U of T’s clubs: niche interests make for close-knit communities

A guide to making friends, passing classes, and enjoying yourself along the way in first year
Winter blues hit hard but everyone feels them. Spring is nearly here! SHANNA HUNTER/THE VARSITY
Winter blues hit hard but everyone feels them. Spring is nearly here! SHANNA HUNTER/THE VARSITY

When I was in first year, I didn’t know many people in my program or college. My two best friends went to Western University, and I was left to my own devices here at the University of Toronto.

In high school, I was in a multitude of clubs. Going into university, everyone told me that clubs are different as you get older, and cautioned me not to join as many. Despite these words of advice, I went to the clubs fair during orientation week and signed up for every single club or organization that I was even slightly interested in. If I saw a form on Facebook for a club, I’d sign up for that too.

Within the first few weeks, I was a first-year representative for the Computer Science Students’ Union, a writer for Her Campus, and a volunteer for Blue Crew.

Obviously, some of the clubs I have joined over the years have been better than others. Many lacked an organizational structure, or never actually gave me anything to do when I was in them. However, especially at U of T, I have found it incredibly useful to go to the clubs fair and interact with executives one-on-one. The clubs fair is a pretty good way to get the general vibe of a club, and an idea of whether it would be something worth investing time in.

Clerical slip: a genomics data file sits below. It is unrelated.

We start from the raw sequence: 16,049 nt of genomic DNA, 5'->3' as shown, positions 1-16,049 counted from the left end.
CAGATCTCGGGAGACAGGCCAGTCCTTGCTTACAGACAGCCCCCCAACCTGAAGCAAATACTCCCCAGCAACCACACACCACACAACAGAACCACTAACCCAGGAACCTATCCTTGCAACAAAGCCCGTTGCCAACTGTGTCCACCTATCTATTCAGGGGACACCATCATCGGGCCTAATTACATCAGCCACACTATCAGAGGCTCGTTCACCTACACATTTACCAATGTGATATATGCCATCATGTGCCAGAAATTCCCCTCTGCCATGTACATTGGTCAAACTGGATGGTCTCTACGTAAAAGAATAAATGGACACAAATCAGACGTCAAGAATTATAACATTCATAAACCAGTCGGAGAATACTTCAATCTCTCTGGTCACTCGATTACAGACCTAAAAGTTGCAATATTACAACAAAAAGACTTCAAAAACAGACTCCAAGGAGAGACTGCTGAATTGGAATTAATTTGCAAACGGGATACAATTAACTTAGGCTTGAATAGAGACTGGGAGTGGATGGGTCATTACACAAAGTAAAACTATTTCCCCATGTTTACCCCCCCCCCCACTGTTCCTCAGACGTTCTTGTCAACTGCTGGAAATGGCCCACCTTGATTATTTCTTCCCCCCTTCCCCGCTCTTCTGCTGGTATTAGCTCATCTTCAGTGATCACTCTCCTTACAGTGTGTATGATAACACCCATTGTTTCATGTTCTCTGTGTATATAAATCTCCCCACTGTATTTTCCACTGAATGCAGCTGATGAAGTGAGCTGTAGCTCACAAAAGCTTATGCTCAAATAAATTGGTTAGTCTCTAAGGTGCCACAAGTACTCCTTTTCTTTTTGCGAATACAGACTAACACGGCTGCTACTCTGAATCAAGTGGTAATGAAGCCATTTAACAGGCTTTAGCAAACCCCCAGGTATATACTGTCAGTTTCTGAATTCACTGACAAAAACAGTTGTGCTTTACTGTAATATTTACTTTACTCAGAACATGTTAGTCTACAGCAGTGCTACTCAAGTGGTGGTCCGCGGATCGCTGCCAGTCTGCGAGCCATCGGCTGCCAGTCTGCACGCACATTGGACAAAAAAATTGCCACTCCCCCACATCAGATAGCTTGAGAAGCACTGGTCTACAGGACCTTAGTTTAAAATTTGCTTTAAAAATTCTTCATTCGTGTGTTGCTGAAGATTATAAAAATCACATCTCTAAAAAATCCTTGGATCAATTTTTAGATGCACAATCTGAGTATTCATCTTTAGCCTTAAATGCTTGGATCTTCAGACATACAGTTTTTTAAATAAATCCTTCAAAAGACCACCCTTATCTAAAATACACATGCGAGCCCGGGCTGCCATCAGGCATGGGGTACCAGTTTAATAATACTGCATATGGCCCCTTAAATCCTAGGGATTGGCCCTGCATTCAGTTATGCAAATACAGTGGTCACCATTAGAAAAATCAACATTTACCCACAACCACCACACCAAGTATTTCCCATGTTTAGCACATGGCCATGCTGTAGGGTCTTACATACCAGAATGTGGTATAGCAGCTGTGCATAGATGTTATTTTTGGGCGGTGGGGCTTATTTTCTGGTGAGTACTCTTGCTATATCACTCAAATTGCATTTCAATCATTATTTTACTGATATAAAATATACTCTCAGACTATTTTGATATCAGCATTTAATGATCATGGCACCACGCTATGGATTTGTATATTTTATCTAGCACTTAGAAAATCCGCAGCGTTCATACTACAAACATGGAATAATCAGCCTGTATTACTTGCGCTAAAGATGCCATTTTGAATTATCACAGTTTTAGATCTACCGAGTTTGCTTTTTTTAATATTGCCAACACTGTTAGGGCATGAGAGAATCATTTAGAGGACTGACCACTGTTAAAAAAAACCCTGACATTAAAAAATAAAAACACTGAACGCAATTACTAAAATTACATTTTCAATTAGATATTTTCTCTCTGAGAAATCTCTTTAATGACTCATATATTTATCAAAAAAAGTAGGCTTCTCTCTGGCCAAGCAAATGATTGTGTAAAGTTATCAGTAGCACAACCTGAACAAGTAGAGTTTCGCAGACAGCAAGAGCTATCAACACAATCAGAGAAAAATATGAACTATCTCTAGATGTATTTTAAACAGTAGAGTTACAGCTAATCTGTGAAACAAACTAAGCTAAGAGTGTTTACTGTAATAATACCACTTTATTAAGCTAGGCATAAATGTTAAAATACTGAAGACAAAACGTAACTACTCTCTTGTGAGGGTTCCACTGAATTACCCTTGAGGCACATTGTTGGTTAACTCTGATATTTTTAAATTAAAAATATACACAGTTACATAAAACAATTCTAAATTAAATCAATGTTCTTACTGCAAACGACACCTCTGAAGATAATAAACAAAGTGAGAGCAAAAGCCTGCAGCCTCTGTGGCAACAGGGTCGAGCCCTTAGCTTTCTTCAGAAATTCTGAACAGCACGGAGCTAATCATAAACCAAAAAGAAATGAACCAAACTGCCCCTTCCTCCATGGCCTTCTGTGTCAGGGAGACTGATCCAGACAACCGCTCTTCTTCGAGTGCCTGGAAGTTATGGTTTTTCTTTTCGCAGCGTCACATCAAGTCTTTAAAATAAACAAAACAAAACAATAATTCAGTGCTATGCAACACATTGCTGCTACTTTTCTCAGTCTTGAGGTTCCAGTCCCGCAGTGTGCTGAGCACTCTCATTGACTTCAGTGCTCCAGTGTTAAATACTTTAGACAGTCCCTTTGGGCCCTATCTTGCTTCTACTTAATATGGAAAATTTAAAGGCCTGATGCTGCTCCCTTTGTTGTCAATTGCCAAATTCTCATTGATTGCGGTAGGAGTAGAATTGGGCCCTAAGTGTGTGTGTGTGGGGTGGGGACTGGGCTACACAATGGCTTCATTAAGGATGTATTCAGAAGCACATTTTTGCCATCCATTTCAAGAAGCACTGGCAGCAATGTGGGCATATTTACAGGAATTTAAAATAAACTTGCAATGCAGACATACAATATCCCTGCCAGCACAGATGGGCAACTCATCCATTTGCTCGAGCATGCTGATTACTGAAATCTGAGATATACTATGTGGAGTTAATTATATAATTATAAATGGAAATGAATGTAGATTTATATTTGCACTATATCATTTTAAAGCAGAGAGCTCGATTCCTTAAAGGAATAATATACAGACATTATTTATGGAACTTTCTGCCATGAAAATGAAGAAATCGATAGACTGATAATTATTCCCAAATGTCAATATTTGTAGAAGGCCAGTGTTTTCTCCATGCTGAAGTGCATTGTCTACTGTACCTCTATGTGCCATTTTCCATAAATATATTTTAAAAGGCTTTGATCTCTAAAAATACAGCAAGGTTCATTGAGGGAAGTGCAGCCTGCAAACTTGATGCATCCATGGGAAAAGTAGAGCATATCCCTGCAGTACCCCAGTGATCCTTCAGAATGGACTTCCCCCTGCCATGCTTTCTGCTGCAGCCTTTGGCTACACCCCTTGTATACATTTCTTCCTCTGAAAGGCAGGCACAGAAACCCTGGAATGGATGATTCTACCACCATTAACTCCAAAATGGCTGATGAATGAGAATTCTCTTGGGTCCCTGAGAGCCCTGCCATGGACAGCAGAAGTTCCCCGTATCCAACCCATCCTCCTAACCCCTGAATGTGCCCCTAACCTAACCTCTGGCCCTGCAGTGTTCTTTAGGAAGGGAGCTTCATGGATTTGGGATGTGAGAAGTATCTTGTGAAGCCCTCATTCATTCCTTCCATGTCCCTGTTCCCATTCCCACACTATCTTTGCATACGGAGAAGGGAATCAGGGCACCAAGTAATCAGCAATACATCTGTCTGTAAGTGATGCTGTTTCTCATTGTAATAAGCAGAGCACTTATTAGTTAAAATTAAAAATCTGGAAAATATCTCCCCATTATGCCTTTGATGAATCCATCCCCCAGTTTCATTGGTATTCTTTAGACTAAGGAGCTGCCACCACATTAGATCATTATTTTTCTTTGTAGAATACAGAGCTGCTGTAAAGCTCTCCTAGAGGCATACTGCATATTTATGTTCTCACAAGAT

One of the best things about clubs is that you are not bound to them unless you choose to be. I have dropped many clubs throughout the years after going to a meeting and deciding that they weren’t for me. It’s up to you to decide if you want to continue with a club, and if so, whether you want to be an executive or just a drop-in member. If you are even somewhat interested in a club, I suggest attending a meeting or two and then deciding if you want to continue with it.

A complaint I hear from my commuter friends is that it is difficult to form friendships when you go to school, attend class, and leave right away. The solution? Clubs! I know it is not always fun to stay behind at school for a few hours when you could be at home, but clubs are definitely worth it, especially if they are related to your field; you can meet people who take similar classes, and ta-da: friendship!

If you don’t really care about making friends, there are also usually faculty advisors for each club. If you are planning on going to graduate school, or may need references in the future for something else, this could help you form a close connection with a professor.

Clubs also help develop vital life skills. For example, if you become an executive for a club, this helps teach you leadership skills. I feel that in most of my classes, I don’t get the opportunity to develop skills in such areas. I also find that having more going on with clubs forces me to be more considerate of my time management.

With that being said, clubs are supposed to be fun. A lot of clubs I’m in regularly have socials, which are a great way to meet new people, network, and make friends. Clubs help you stop thinking about school for a little while and have you doing something fun yet productive.

A lot of people tell me not to do a lot of clubs because they aren’t worth it. But isn’t that what university is all about? Trying new things and meeting new people? My overall advice for first years is to take all the opportunities you can get. Joining clubs helps a lot in terms of making friends, but it’s also just a fun way to get your mind off school. University work will quickly become too hard to handle if you don’t give yourself time to socialize and unwind. So, make sure that you go to the next clubs fair, sign up for clubs, check them out, and have fun!

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